Tracing my Mormon pioneer roots because my story began with those who came before.
Not every Mormon man was permitted to practice polygamy. Generally, these marriages needed approval from church leaders. Daniel Wood had as many as thirteen plural wives, which shows he was held in high regard and was perceived to have the means to care for them and the children these marriages would produce.
Being someone who likes order, I organized Daniel Wood’s wives into three categories, the mysterious, the divorcees, and the faithful four.
First is the mysterious Nancy and Ann, who married Daniel in Canada after his conversion. There aren’t details about who Nancy and Ann were, if they had children, and most importantly, why they only received a passing journal notation. Neither of them immigrated to America with Daniel and his wife, Mary. My mind wants to spin a dramatic plot around why their time with the Wood family was so brief.
The next group of wives, the divorcees, includes Sarah, Eliza, Lydia, and Laura. Each married and then later divorced Daniel. Their marriages to Daniel were not their first time as brides, as each was either widowed or divorced before marrying Daniel.
Laura divorced Daniel because she said he was not a good husband and treated their daughters poorly. Sarah describes an elaborate divorce settlement agreement between herself and Daniel. Other than that, details are disappointingly sparse.
I had hoped to call the divorcees “the Feminist Four,” thinking they stormed out of a marriage and religion thick with misogyny and racism. But it appears they remained church members and most remarried.
The final group of wives includes Mary, Peninah, Emma, and Margaret, whom I call “the faithful four.” Daniel was their only husband, whom they remained married to until death.
Most of Daniel’s wives were English or Canadian. Once, he married two women on the same day. He also married two sisters, Lydia and Laura. His son John continued this tradition by marrying a pair of sisters himself. Interestingly, Daniel’s wife, Eliza, was the mother to the two daughters that married his son, John.
Because women’s pioneer stories have not been documented as much as men, their full ocean of thoughts and feelings was lost, stuffed down in the corners of worn apron pockets.
Not all his wives had children, but the ones who did bore Daniel about thirty biological kids. He was a stepfather and adopted father to more. His last child was born when he was nearly sixty years old.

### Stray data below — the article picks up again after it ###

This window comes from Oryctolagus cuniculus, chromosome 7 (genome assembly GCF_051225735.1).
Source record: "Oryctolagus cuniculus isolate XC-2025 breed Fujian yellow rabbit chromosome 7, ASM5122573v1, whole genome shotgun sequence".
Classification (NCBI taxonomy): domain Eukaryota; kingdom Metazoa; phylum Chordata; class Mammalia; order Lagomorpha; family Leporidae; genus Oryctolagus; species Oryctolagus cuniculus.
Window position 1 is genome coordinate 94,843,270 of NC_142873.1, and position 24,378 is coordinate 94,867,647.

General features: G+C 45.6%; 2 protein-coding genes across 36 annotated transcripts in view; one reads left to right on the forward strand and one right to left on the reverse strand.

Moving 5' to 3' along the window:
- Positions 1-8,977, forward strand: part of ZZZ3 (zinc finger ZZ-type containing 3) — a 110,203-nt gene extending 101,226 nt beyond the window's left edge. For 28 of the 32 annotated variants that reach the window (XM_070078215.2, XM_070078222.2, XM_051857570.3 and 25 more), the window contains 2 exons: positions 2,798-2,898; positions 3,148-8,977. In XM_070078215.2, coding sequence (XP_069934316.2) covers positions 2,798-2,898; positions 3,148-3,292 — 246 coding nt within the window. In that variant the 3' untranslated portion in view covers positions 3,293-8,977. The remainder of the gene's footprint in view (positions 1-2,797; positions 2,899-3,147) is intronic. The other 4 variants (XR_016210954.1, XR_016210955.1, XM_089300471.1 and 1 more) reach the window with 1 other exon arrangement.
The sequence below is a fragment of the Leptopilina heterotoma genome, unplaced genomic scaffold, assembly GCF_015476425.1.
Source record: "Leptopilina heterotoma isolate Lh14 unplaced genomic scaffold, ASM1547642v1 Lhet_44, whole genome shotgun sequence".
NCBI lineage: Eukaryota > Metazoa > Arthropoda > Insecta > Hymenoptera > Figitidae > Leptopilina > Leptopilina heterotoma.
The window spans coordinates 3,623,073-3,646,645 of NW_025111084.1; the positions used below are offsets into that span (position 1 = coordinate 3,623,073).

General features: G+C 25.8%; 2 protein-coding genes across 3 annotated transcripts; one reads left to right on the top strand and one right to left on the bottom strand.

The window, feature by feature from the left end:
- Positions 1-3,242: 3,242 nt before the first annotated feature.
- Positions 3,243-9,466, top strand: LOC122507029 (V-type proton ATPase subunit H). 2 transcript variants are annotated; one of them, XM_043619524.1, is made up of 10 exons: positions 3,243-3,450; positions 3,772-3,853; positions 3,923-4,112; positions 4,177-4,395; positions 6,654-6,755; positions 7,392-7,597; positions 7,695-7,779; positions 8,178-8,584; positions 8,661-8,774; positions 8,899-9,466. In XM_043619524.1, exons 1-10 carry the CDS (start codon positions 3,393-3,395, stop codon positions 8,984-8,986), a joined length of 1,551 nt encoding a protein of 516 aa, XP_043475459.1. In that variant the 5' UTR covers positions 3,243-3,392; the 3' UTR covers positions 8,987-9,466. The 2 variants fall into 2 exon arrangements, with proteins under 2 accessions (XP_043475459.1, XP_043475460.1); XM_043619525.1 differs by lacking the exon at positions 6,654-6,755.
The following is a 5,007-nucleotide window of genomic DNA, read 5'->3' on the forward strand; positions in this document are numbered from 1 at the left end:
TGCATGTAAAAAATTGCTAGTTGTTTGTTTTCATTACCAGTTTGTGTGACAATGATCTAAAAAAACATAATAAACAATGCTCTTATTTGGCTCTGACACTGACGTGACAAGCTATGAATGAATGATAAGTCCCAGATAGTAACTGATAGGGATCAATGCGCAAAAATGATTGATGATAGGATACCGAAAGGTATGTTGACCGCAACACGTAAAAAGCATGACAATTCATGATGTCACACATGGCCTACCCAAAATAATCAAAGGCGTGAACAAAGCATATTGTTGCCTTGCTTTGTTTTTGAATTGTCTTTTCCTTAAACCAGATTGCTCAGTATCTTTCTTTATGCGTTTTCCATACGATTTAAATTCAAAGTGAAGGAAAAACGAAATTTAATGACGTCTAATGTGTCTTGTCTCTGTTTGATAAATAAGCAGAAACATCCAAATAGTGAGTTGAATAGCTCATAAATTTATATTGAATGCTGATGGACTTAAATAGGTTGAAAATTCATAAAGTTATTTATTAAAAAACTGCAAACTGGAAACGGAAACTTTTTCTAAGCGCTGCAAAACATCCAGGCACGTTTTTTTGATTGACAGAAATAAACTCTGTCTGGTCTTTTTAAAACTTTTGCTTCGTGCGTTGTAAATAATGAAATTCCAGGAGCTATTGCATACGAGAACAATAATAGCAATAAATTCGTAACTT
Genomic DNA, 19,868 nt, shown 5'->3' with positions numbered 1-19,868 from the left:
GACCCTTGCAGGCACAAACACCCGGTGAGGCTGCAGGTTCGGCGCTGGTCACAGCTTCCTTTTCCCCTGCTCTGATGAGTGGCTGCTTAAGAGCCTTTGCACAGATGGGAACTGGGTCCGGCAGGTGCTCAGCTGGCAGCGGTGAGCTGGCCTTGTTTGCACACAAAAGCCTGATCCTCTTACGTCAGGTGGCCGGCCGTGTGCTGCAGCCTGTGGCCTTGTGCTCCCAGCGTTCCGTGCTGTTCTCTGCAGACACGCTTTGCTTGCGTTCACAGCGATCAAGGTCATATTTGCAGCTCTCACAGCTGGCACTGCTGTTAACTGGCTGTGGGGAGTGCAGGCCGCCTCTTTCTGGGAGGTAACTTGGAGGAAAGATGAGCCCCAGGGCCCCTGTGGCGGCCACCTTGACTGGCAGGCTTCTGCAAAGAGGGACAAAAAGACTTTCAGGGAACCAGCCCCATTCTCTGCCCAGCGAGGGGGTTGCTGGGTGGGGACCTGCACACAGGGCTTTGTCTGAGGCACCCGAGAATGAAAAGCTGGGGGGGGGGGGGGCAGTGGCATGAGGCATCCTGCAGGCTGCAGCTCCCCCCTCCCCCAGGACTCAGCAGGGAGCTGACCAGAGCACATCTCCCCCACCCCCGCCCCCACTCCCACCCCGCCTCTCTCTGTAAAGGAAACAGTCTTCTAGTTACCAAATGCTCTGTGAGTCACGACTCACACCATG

His children moved throughout Utah, Idaho, California, and Mexico spreading Mormon beliefs well beyond the Salt Lake Valley. One son was a collector of historic church landmarks and artifacts, opening a museum with oddities like the death masks of Joseph and Hyrum Smith. One grandson became a church apostle.
Before my understanding of racists expanded to include sweet grandmothers, woke liberals, and those like myself with black friends and family, I gauged my potential for friendship with other white women on whether they were kind. Back then, I naively believed nice white women could not be racist. Boy, was I wrong.
Daniel’s loving wives upheld racism within the home and church. They birthed, nursed, and parented their children with the church’s belief they were precious and chosen because of their skin complexion.
White women have always been active accomplices in oppression. White women allowed black women to be enslaved and raped. We saw black and brown children ripped from their parent’s arms while safely tucking our own in bed. White women fought for voting rights while leaving black and brown women voiceless. We packed picnics for lynchings, sewed klan robes, and made Trumpism the disease it is. Frothing, we attend school board meetings lamenting against diversity education because we are afraid our children might feel a twinge of guilt.
Over and over, we chose silence. We fucked men with good hearts and racist ideologies. Our vapid tears water the seeds of fragility. Systemic and individual racism continues today because of white women like Daniel’s wives and me.